About 2,000 patients in Saskatchewan and 72,000 across Canada experience seizure-like episodes unrelated to epilepsy, but nearly half aren’t receiving followup care, harming their quality of life and driving up health-care costs even after their complex medical condition is properly diagnosed.
That’s the conclusion of a research paper published today in Seizure: European Journal of Epilepsy by an international group of researchers led by University of Saskatchewan (U of S) neurologist Jose Téllez-Zenteno and five other U of S researchers.
Even though Canada’s medical system is well-equipped to diagnose psychogenic non-epileptic seizures (PNES), the condition is misdiagnosed about 40 per cent of the time as epilepsy.
PNES patients’ symptoms may include convulsions, altered mental status and behaviour, or unconsciousness, but long-term monitoring of their brain electrical activity shows no change during a seizure, unlike with epilepsy.
“The big problem is, it looks like epilepsy and patients are being inappropriately treated for seizures. Those medications have side-effects. Patients can come into emergency in distress, not respond to medication and end up in intensive care, intubated and treated for seizures that aren’t stopping,” said neurologist Alexandra Carter, lead author of the paper.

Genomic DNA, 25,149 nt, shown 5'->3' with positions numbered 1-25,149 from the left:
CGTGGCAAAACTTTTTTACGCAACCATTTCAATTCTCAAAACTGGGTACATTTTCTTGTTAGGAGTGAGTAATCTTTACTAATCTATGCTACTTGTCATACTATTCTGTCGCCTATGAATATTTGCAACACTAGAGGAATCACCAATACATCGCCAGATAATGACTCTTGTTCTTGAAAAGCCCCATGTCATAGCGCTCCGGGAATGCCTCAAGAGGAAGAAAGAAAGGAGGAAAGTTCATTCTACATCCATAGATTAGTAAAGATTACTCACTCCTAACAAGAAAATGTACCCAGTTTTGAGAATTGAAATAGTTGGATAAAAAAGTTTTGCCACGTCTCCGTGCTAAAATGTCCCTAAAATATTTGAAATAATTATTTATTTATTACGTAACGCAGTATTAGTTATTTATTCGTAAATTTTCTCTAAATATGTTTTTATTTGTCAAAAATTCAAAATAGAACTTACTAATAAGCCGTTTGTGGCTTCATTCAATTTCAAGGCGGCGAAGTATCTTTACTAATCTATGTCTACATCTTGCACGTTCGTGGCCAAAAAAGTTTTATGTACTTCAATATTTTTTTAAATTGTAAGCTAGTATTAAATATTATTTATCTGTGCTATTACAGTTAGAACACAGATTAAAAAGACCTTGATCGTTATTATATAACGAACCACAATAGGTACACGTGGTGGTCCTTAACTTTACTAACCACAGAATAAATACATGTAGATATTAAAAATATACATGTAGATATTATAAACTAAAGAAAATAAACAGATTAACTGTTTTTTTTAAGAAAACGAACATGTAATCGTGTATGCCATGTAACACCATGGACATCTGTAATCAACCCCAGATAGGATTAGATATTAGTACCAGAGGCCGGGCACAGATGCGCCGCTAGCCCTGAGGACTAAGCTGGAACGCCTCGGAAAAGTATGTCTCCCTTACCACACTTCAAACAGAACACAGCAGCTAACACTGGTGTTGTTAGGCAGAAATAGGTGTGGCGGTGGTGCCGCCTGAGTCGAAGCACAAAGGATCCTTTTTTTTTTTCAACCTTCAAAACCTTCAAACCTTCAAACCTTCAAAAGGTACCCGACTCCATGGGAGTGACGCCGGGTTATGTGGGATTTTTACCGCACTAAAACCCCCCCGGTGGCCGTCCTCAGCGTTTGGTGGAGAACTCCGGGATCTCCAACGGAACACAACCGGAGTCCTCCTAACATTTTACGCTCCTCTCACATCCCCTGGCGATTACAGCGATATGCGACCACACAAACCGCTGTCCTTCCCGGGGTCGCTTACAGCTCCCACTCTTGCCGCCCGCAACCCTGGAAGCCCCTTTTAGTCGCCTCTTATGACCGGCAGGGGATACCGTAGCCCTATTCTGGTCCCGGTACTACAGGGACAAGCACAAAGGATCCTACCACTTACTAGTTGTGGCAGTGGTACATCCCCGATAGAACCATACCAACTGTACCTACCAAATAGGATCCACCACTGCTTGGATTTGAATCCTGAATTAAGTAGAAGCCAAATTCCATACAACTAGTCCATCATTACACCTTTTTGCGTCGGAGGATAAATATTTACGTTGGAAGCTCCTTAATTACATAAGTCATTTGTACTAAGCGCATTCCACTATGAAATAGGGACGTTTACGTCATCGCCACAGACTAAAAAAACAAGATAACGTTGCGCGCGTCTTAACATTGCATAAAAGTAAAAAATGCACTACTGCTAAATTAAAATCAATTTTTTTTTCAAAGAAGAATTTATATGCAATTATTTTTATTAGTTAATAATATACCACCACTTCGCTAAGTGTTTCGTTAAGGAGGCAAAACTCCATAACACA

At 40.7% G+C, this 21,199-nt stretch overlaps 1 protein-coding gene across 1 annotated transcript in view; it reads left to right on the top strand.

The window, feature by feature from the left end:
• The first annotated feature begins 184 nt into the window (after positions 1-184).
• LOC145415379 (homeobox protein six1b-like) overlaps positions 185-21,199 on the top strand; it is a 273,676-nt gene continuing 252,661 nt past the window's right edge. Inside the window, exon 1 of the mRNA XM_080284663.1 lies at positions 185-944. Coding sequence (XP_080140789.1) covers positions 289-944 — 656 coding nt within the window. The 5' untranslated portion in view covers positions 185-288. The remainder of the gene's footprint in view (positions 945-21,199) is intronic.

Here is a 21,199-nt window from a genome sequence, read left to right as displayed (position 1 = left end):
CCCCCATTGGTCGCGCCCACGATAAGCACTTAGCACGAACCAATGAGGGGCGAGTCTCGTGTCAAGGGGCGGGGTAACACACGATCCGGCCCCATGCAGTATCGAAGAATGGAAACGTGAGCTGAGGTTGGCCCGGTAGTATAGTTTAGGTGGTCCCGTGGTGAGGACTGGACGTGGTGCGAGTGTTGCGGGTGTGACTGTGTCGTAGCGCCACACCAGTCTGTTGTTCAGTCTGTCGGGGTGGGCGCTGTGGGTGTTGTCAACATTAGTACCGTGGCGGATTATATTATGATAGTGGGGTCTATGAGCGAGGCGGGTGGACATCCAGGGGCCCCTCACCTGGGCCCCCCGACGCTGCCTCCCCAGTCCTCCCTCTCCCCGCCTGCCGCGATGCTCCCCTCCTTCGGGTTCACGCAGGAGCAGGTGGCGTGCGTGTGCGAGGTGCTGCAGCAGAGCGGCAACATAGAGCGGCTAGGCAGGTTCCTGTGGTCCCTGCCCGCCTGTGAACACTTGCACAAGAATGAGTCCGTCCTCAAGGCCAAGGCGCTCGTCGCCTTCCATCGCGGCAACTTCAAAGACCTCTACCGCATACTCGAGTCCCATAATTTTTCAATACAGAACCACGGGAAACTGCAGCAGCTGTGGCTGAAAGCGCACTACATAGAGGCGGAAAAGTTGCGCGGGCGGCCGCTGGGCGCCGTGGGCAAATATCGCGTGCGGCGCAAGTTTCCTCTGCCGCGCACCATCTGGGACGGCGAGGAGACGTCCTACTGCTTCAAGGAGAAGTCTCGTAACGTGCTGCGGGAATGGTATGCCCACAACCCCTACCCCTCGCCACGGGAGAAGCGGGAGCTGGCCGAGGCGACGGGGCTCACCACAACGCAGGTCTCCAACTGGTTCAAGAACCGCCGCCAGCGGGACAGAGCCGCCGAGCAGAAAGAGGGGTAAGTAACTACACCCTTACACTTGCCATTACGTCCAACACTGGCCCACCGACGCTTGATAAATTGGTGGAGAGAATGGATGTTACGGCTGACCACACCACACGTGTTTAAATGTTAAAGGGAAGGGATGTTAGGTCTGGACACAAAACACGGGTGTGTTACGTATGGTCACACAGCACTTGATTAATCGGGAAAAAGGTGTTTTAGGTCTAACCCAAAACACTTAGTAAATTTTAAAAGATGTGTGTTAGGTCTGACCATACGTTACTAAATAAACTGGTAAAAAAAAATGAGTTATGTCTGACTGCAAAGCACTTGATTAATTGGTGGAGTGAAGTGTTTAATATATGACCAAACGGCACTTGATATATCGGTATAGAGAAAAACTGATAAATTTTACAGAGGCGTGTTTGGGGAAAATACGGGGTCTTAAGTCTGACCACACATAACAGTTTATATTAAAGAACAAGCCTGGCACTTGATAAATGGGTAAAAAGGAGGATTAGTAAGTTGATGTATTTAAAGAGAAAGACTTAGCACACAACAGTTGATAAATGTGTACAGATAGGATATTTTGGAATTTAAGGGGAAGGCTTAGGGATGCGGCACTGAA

Too few adults taking epilepsy meds have seizure control
Alexandra Carter et al. Experience of psychogenic nonepileptic seizures in the Canadian league against epilepsy: A survey describing current practices by neurologists and epileptologists, Seizure (2018). DOI: 10.1016/j.seizure.2018.08.025